Frankly, I cannot envision a formal agreement taking place. Rather, I can picture a sort of gentlemen’s agreement among the legacies and Southwest that will carefully lead to “temporary” suspensions” on some routes, which will temporarily solve the problem without CAB 2.0.
You scratch my back and I’ll scratch yours…
Perhaps a more apt analogy is the colonial powers carving up land into spheres of influence. If airlines do something similar, consumers will not win in the short-term. The question is whether enough people, especially those in charge, will buy the argument that this sort of draconian policy is necessary so that consumers can continue to win in the long-term.
And Pompeo went to Saudi Arabia to ask them to increase oil prices. Did you catch that? A capitalist asking for an anti consumer move.
Or that the Texas rail road commission is being asked to put quotas on shale oil production. Did you catch that? A capitalist asking for an anti competition move.
Or that trump held a press conference where he threw a tantrum. Did you catch that? A Republican pretending to be a human.
They don’t care whether consumers win. That is no longer the metric. The issue is only share price. Nothing else.
So, given the times, we are basically opening the door long term for airlines to collude on pricing and routes so as to stifle competition. Sure, makes sense now as part of an emergency BUT with temporary Government regulations. This is what I suggested a week ago or so in another blog. I offered that a new temporary Govt. agency be set up to assign routes for the time being to each airline as a part of the bail out.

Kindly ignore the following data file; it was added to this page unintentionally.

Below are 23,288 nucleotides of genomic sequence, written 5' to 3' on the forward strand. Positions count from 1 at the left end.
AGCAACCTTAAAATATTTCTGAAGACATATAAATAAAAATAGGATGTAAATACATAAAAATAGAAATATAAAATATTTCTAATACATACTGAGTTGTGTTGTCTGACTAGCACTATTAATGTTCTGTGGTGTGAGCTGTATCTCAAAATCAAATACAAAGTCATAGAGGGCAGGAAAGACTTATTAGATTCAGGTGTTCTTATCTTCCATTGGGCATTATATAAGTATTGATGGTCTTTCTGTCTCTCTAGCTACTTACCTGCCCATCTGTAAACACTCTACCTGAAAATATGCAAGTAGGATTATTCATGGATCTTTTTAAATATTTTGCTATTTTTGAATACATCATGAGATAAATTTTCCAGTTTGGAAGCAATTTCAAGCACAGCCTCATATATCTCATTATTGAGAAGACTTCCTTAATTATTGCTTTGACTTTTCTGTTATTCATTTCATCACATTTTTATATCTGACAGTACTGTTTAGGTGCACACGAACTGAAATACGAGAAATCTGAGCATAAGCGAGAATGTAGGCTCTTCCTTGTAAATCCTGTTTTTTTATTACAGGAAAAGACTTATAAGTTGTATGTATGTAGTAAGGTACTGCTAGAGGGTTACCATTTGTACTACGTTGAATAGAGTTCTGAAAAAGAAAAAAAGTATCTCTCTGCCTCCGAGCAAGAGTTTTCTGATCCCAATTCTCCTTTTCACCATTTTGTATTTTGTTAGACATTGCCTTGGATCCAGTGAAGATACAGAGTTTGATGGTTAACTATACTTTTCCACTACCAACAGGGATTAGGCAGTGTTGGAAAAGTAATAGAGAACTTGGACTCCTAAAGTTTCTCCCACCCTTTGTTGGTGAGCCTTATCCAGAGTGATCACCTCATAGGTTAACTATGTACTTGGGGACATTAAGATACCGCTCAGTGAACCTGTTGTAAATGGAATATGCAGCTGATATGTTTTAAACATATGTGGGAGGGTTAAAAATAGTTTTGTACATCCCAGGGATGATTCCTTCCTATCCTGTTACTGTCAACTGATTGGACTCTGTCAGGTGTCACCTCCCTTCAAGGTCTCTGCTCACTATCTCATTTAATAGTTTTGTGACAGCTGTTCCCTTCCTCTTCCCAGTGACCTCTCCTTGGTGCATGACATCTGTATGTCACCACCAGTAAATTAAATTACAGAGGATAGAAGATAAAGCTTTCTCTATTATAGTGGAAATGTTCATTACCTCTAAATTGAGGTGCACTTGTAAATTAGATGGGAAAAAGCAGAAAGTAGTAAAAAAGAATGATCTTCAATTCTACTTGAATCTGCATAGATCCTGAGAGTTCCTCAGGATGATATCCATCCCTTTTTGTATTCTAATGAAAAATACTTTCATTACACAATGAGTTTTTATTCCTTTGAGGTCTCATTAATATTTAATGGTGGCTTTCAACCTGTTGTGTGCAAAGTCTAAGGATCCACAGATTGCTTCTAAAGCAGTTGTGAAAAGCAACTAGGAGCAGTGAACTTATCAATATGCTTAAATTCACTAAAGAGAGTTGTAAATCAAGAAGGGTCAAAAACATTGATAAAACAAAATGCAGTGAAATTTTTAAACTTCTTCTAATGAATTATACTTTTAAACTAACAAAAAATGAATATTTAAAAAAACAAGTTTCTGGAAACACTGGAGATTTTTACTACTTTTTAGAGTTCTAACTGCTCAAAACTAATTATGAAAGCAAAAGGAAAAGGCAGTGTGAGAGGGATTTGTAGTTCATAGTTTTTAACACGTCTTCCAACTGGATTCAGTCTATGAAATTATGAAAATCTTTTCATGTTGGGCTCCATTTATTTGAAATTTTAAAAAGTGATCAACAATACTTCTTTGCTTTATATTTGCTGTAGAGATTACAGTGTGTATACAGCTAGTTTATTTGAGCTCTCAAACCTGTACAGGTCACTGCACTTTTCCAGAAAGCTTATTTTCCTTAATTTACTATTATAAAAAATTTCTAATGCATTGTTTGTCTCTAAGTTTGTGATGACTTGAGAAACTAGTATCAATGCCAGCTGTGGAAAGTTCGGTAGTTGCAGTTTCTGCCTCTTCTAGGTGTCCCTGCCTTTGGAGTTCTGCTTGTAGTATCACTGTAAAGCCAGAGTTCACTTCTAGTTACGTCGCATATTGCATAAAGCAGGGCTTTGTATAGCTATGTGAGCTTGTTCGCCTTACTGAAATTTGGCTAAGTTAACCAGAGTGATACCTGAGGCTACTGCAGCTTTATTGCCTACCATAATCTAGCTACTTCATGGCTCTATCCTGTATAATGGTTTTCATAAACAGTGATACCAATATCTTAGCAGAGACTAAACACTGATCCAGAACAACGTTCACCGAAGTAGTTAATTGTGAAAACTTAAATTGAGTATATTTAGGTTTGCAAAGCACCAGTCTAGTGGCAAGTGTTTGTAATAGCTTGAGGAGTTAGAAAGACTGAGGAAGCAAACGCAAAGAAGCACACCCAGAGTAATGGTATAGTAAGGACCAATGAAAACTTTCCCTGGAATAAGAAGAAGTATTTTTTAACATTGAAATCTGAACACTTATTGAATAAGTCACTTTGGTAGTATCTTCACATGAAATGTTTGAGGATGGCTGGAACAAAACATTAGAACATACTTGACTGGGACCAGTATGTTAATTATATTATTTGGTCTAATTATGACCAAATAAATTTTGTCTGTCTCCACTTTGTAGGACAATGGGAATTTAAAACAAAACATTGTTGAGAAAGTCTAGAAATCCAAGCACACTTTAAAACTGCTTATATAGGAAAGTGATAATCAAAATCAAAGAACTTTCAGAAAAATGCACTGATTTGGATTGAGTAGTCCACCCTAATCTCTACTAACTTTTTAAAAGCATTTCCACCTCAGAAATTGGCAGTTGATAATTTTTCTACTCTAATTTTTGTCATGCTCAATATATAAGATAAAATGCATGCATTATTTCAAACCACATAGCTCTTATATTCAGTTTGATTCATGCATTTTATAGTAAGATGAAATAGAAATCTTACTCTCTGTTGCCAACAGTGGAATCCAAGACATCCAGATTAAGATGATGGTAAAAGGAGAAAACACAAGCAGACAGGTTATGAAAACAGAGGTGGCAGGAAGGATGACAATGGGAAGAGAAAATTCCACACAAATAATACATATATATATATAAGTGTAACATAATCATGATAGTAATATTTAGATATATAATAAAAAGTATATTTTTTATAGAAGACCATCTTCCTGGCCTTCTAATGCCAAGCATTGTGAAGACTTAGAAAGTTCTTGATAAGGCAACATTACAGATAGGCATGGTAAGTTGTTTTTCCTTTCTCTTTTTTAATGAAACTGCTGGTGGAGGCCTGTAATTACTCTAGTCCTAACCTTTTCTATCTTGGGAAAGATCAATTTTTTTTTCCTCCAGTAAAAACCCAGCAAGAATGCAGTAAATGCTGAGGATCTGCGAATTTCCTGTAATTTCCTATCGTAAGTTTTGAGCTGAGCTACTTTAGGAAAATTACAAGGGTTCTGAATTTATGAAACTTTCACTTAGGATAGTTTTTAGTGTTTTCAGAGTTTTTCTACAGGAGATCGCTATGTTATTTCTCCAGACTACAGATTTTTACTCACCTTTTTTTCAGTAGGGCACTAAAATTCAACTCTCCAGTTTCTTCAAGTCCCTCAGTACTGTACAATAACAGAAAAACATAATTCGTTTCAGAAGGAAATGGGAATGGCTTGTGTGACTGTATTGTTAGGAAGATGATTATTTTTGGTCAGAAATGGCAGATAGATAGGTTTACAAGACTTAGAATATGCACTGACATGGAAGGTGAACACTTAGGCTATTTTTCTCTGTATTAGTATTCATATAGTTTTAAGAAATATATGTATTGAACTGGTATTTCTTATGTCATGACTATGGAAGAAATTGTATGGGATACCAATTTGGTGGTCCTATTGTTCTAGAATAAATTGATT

Allowing them though to do this themselves starts to open the door to it becoming an accepted practice long term. Airlines would love nothing more at this point than to divvy up markets and routes, raise fares, reduce service along with customer benefits (bye bye Frequent Flyer Programs) and become the airlines they were in 1972. Even better than 1972 as it would all be controlled by a cartel rather than an agency. A bit more like drug cartels in Mexico and Columbia rather than 1970’s airlines.
Another a-hole that wants a bailout.
Legislation could easily be crafted that makes such a move temporary, allows for robust government overview and protects consumers (although there should not be many of them right now). This is a smart short term measure. I fully support it.
They can do it themselves. Example: United stops ORD-OMA flights. AA doesn’t but stops MCI-ORD flights. They collude this way without officially colluding. The moment an airline becomes aggressive, the other airline becomes aggressive. One CEO might even say “Our airline is cautiously cutting some destinations in order to survive but will be less likely to do so if other airlines take advantage of that instead of adopting a shrinking strategy”
That would likely be considered collusion. Without an anti-trust waiver from DOJ, it would be too high risk.
The picture you posted seems very progressive for 1977, what with the two homosexuals in front being served hot nuts.